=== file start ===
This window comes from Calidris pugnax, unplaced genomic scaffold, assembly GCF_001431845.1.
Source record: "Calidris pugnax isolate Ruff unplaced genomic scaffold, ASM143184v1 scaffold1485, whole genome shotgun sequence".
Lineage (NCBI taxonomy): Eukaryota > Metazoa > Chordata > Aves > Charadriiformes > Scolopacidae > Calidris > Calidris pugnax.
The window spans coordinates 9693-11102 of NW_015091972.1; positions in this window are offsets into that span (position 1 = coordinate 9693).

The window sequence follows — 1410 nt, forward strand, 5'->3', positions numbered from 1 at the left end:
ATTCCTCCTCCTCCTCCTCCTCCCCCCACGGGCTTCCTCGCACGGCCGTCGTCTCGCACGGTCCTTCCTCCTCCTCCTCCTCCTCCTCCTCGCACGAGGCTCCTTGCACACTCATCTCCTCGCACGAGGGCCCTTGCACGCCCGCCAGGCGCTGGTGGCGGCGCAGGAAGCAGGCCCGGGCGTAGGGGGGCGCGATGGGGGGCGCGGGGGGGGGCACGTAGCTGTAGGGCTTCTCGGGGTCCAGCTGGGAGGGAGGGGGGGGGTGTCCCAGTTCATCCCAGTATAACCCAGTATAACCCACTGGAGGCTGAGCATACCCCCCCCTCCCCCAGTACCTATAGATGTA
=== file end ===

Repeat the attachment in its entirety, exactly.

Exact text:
This window comes from Calidris pugnax, unplaced genomic scaffold, assembly GCF_001431845.1.
Source record: "Calidris pugnax isolate Ruff unplaced genomic scaffold, ASM143184v1 scaffold1485, whole genome shotgun sequence".
Lineage (NCBI taxonomy): Eukaryota > Metazoa > Chordata > Aves > Charadriiformes > Scolopacidae > Calidris > Calidris pugnax.
The window spans coordinates 9693-11102 of NW_015091972.1; positions in this window are offsets into that span (position 1 = coordinate 9693).

The window sequence follows — 1410 nt, forward strand, 5'->3', positions numbered from 1 at the left end:
ATTCCTCCTCCTCCTCCTCCTCCCCCCACGGGCTTCCTCGCACGGCCGTCGTCTCGCACGGTCCTTCCTCCTCCTCCTCCTCCTCCTCCTCGCACGAGGCTCCTTGCACACTCATCTCCTCGCACGAGGGCCCTTGCACGCCCGCCAGGCGCTGGTGGCGGCGCAGGAAGCAGGCCCGGGCGTAGGGGGGCGCGATGGGGGGCGCGGGGGGGGGCACGTAGCTGTAGGGCTTCTCGGGGTCCAGCTGGGAGGGAGGGGGGGGGTGTCCCAGTTCATCCCAGTATAACCCAGTATAACCCACTGGAGGCTGAGCATACCCCCCCCTCCCCCAGTACCTATAGATGTA